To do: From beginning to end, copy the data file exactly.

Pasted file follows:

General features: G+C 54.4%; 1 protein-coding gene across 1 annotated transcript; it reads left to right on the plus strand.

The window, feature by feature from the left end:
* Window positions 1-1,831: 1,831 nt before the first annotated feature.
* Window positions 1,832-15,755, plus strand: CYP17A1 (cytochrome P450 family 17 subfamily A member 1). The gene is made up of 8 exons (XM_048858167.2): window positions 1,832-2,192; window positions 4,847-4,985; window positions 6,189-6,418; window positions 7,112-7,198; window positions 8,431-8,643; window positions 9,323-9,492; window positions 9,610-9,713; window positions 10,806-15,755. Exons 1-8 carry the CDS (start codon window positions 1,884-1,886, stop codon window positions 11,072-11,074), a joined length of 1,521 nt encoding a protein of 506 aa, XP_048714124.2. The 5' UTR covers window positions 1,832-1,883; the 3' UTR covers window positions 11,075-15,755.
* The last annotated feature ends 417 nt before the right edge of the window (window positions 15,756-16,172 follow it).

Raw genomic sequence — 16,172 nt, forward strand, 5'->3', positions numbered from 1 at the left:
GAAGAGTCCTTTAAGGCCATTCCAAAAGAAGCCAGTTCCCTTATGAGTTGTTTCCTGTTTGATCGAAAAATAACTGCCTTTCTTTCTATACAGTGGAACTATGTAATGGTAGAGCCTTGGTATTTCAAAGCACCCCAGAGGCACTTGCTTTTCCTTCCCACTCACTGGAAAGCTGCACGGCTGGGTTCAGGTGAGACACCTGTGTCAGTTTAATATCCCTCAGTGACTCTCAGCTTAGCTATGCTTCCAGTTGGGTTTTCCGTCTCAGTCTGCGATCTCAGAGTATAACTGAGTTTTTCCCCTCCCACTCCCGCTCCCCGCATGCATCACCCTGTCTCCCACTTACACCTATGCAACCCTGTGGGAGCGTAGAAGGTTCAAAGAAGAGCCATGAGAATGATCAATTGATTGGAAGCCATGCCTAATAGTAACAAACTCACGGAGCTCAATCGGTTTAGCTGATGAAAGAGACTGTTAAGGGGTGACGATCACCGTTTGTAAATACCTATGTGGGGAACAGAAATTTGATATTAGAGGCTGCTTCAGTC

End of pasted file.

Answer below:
General features: G+C 54.4%; 1 protein-coding gene across 1 annotated transcript; it reads left to right on the plus strand.

The window, feature by feature from the left end:
* Window positions 1-1,831: 1,831 nt before the first annotated feature.
* Window positions 1,832-15,755, plus strand: CYP17A1 (cytochrome P450 family 17 subfamily A member 1). The gene is made up of 8 exons (XM_048858167.2): window positions 1,832-2,192; window positions 4,847-4,985; window positions 6,189-6,418; window positions 7,112-7,198; window positions 8,431-8,643; window positions 9,323-9,492; window positions 9,610-9,713; window positions 10,806-15,755. Exons 1-8 carry the CDS (start codon window positions 1,884-1,886, stop codon window positions 11,072-11,074), a joined length of 1,521 nt encoding a protein of 506 aa, XP_048714124.2. The 5' UTR covers window positions 1,832-1,883; the 3' UTR covers window positions 11,075-15,755.
* The last annotated feature ends 417 nt before the right edge of the window (window positions 15,756-16,172 follow it).

Raw genomic sequence — 16,172 nt, forward strand, 5'->3', positions numbered from 1 at the left:
GAAGAGTCCTTTAAGGCCATTCCAAAAGAAGCCAGTTCCCTTATGAGTTGTTTCCTGTTTGATCGAAAAATAACTGCCTTTCTTTCTATACAGTGGAACTATGTAATGGTAGAGCCTTGGTATTTCAAAGCACCCCAGAGGCACTTGCTTTTCCTTCCCACTCACTGGAAAGCTGCACGGCTGGGTTCAGGTGAGACACCTGTGTCAGTTTAATATCCCTCAGTGACTCTCAGCTTAGCTATGCTTCCAGTTGGGTTTTCCGTCTCAGTCTGCGATCTCAGAGTATAACTGAGTTTTTCCCCTCCCACTCCCGCTCCCCGCATGCATCACCCTGTCTCCCACTTACACCTATGCAACCCTGTGGGAGCGTAGAAGGTTCAAAGAAGAGCCATGAGAATGATCAATTGATTGGAAGCCATGCCTAATAGTAACAAACTCACGGAGCTCAATCGGTTTAGCTGATGAAAGAGACTGTTAAGGGGTGACGATCACCGTTTGTAAATACCTATGTGGGGAACAGAAATTTGATATTAGAGGCTGCTTCAGTC